The planned vast tourist development for the area between Palenque and San Cristobal has been delayed by the international financial crisis, Sabines announced on November 23; however the airport at Palenque is going ahead at a cost of 240 million pesos. The current proposed site is now considered a haven for drug traffickers. There are negotiations going on for a new site with the owners of fields near the current airport where the viability of the soil for crop-growing has been destroyed by growing oil palm and rubber as monoculture, according to La Jornada, describing the situation as “full neoliberalism”. They also show a photo of a road being built to the Caracol of Roberto Barrios, together with a bridge over the river, part of the planned tourist development. Another 140 million pesos has already been spent on the controversial highway between San Cristobal and Palenque.


This ambitious neo-liberal development has now been recycled as ‘the Mesoamerica Project’, but it involves the same four horsemen of Chiapas: tourism, minerals, “bio”energy and oil. It now has the added link with Colombia. The international market and the multinationals demand road construction, minerals, tourist infrastructure and agro-industry. These developments are not, however, going ahead without substantial grassroots community opposition. (2)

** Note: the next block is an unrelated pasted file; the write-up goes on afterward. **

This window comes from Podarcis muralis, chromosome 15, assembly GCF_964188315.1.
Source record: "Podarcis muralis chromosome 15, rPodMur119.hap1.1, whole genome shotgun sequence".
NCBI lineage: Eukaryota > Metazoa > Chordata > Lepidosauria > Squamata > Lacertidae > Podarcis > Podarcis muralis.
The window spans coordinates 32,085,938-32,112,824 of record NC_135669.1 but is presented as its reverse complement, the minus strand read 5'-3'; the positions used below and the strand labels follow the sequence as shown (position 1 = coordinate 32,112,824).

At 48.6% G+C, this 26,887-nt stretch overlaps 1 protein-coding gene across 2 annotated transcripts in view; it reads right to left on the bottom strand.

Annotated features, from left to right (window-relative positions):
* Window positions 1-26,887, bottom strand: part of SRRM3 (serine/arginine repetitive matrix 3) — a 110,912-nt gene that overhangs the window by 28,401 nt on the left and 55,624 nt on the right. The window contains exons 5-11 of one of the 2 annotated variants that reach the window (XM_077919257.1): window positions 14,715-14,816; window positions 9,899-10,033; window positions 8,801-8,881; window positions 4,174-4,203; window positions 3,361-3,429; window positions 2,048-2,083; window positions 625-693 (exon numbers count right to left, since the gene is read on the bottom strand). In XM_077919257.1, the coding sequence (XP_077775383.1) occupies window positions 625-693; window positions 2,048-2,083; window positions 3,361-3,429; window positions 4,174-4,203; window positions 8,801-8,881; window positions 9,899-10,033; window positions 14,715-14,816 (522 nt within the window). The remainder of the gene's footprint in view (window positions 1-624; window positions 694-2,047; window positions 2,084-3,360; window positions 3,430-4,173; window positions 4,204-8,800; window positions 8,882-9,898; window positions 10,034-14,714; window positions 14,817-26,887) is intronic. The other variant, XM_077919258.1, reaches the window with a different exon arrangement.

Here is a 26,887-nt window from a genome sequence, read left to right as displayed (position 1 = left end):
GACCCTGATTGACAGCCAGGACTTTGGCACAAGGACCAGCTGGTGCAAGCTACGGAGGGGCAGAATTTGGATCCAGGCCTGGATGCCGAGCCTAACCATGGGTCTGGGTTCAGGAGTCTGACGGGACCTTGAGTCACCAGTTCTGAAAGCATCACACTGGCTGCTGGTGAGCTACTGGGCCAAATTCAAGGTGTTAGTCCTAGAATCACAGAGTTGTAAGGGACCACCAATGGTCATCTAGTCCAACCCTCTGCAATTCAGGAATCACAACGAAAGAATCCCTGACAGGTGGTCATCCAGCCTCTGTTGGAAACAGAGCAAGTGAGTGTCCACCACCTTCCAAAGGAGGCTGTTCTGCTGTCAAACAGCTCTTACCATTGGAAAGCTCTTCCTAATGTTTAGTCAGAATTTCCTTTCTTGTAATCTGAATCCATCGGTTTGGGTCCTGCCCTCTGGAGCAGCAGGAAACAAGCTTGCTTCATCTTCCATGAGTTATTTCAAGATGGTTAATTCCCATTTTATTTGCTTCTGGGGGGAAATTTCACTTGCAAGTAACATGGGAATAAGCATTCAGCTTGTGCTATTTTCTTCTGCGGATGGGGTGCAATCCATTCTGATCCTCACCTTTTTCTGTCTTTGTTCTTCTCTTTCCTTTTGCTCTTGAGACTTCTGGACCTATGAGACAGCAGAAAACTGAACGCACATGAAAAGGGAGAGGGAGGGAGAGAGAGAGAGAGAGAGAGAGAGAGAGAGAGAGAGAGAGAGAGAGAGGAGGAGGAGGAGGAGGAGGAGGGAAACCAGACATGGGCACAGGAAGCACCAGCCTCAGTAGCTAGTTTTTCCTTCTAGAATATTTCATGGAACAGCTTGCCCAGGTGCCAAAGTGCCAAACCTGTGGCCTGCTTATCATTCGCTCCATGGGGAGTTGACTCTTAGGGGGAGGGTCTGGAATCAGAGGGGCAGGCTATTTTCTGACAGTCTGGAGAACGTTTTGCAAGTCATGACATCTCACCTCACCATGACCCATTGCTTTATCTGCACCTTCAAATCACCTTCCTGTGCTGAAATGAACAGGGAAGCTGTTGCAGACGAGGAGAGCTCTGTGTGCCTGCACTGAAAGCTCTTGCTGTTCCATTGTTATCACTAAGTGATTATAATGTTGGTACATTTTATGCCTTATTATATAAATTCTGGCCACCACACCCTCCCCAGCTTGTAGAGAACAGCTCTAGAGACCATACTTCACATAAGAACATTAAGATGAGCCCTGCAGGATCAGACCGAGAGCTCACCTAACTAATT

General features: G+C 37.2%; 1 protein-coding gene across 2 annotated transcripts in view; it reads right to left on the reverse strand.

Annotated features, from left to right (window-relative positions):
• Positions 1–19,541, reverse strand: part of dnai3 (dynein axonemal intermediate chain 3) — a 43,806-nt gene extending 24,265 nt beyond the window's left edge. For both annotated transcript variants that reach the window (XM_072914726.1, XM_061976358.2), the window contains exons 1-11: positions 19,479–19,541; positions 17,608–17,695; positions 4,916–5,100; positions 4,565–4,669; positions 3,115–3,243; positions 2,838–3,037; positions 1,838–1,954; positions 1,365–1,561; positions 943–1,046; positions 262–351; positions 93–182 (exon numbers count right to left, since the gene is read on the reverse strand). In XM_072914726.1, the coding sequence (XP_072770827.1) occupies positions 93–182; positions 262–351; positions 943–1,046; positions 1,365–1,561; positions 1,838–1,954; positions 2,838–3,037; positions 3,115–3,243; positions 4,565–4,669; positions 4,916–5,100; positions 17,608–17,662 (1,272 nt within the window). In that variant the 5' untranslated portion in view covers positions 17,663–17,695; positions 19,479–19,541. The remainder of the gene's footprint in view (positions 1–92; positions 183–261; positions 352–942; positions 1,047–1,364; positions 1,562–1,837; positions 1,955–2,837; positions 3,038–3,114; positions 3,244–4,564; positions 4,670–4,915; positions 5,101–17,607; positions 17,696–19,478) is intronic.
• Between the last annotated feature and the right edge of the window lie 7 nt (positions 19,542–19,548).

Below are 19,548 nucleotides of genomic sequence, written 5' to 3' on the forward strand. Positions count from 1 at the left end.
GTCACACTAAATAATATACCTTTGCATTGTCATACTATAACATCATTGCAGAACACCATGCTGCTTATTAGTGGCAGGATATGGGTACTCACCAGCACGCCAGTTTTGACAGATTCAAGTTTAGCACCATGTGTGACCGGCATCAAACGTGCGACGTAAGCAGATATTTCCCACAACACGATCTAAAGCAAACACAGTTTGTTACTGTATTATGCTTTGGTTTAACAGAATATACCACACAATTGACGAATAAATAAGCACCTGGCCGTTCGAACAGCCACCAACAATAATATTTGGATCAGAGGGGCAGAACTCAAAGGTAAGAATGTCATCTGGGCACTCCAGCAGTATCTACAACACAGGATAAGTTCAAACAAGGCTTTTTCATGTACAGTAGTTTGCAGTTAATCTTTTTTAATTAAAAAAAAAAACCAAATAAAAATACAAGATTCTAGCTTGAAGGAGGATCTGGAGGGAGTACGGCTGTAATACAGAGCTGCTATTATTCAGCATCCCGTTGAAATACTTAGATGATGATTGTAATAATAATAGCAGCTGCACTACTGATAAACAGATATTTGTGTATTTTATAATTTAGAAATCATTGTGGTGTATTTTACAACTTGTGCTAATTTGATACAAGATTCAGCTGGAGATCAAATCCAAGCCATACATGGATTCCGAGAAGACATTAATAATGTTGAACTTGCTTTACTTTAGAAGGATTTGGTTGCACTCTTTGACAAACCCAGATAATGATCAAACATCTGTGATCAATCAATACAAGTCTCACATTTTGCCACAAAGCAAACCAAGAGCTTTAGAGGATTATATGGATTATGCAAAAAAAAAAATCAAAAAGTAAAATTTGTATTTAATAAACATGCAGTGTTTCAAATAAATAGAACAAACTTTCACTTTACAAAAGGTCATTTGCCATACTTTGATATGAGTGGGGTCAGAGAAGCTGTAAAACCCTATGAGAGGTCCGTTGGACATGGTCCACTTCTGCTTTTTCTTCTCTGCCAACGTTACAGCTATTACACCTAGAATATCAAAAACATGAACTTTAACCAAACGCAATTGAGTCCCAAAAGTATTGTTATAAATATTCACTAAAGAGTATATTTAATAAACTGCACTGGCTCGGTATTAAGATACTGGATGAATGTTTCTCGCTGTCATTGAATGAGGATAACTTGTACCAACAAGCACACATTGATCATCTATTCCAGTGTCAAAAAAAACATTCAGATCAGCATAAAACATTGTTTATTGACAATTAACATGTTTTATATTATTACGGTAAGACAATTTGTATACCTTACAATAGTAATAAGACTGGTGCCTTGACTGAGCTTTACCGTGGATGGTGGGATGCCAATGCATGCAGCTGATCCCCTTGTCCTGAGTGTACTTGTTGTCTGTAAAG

On 21st November , during a trip to the state of Chiapas, the Mexican Energy Secretary, Georgina Kessel, made two official announcements which imply further very serious threats to the rich biodiversity of the state of Chiapas and to the rights and the lands of the indigenous peoples of the region.

These announcements relate, on the one hand, to the imminent exploitation of oil deposits in the Lacandon Jungle, and, on the other, to the construction in Chiapas of a “bio”-fuel plant, using Colombian technology (together with its extensive rapacious monoculture plantations of African oil palm), which - according to Kessel and to Governor Juan Sabines – represent “more progress and development for the benefit of the families of Chiapas”.